But, for those who are pretty dialed in on nutrition and looking to make tweaks more than major adjustments, my best advice is to find out what works for you and stick with it. I work at a school during the day and a gym in the afternoon and night time. I don’t get a chance to sit down and eat a meal at the gym, so I ate lunch and another meal at the school right before I left for the gym. I’d have a shake at the gym and dinner when I got home. I tracked my calories for the first few weeks, eating roughly 2,100-2,500 calories a day and my macros broke down to 30-35% protein, 45-50% carbs and 20% fat. I made it a point to get most of my veggies and fruit in during the day because I knew when I got home late I wouldn’t be in much of a mood for vegetables. I would strategize a way to get 4-5 meals in a day.

I eat mostly the same things each week, not because I’m a strict bodybuilder, but that’s just how I am. After tracking the same foods for a few weeks, I had a pretty good idea where my caloric intake stood for the day, so I didn’t need to track it as thoroughly towards the end.

That’s what worked for me. That might not work for somebody else. I knew what foods made me bloated and what foods made me feel better. This might take a little trial and error. There’s also outside factors you need to consider like when you can eat and how your work and training schedule is. My eating schedule changes when I’m off.


I always thought visualization and positive thinking was over-hyped until I went through this contest. This is what got me through those tough times and helped me perservere.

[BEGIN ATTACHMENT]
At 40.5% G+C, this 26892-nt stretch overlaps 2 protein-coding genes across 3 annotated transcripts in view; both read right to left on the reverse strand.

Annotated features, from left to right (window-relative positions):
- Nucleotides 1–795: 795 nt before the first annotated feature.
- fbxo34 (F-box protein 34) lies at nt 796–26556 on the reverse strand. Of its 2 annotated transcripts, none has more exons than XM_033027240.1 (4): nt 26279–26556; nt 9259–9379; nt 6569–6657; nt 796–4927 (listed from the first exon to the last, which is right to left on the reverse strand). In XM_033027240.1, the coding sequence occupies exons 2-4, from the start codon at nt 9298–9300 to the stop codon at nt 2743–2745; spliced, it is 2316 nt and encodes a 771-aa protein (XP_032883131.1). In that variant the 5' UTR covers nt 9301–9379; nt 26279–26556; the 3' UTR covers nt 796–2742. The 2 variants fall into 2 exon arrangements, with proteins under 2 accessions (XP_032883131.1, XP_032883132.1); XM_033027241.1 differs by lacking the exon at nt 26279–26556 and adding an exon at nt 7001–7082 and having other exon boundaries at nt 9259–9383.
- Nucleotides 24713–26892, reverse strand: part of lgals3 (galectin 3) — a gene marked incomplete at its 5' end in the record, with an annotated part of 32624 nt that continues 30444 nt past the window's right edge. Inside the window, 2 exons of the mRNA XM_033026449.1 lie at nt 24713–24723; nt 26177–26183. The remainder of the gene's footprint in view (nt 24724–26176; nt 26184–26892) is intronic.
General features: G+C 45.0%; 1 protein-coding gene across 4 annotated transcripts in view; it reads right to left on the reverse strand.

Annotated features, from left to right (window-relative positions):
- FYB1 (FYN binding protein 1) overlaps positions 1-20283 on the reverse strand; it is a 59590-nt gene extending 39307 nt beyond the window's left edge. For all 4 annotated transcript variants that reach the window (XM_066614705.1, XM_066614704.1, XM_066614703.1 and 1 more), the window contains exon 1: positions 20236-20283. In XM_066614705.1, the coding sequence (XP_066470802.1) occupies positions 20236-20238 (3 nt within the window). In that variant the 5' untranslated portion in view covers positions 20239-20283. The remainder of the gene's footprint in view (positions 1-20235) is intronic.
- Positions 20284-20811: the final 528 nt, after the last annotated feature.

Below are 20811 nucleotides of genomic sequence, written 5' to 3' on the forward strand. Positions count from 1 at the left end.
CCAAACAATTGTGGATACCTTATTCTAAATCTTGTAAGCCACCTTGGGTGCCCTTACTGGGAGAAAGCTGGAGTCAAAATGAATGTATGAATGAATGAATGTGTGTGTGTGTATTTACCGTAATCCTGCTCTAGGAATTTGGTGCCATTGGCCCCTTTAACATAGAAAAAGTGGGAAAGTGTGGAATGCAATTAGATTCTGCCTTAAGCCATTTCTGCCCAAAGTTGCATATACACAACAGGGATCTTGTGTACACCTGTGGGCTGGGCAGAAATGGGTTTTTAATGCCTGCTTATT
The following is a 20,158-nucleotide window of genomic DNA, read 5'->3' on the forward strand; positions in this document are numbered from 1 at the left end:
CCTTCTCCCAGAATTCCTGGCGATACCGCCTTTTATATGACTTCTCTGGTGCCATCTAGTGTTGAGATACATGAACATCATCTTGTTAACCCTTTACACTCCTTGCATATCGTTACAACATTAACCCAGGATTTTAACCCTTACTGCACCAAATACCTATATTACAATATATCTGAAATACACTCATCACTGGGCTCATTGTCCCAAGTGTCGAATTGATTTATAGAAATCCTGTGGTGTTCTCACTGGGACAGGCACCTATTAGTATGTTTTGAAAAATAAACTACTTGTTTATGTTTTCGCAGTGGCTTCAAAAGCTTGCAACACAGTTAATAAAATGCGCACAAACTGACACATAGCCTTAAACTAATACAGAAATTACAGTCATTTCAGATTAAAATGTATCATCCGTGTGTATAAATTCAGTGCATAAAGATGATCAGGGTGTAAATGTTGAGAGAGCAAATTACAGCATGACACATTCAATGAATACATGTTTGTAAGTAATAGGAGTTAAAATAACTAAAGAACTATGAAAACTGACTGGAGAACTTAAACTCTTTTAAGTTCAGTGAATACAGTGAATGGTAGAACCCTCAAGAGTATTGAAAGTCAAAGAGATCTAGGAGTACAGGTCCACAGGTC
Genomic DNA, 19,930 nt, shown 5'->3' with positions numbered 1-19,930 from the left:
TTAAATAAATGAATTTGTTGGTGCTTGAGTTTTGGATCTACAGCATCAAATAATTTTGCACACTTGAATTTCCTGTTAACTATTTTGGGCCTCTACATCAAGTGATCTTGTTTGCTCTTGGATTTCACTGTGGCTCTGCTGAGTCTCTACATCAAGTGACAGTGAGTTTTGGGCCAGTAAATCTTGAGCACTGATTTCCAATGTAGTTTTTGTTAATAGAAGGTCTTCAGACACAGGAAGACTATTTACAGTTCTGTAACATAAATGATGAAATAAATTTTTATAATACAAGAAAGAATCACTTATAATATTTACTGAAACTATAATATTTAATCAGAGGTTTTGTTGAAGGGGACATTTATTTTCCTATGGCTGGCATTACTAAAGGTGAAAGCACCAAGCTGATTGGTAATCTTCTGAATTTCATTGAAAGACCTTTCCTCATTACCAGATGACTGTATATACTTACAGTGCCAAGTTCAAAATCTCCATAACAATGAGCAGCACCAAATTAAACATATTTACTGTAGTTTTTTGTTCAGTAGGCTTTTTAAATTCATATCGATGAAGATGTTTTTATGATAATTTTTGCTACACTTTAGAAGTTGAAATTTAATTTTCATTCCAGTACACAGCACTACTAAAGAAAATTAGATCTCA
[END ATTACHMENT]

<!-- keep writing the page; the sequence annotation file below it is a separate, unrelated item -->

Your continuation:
I told myself two things are going to happen at the end of this program — either I’m going to follow through or not. This is where you do need to be hard on yourself. If I don’t follow through, it’s going to be another missed opportunity and I’m going to look back at all the times I got lazy and kick myself. Or, I could push through those rough days get the job done, then I’m going to look back and be thankful I put in the work on the days I wanted to quit.

Once I started seeing some progress, positive thoughts consumed me. When I was in my car or going for a walk, all I could think about was the good things that would happen if I did everything I was suppose to. I saw myself talking to Joe and Smitty about training and saw myself on Joe’s podcast talking about the contest. I didn’t think the podcast would actually happen, but it did. I thought about people complimenting me on how I looked and how great I would feel because I accomplished exactly what I wanted. The first few weeks are key. You’ll start to notice those little changes and it will make you think twice about giving up.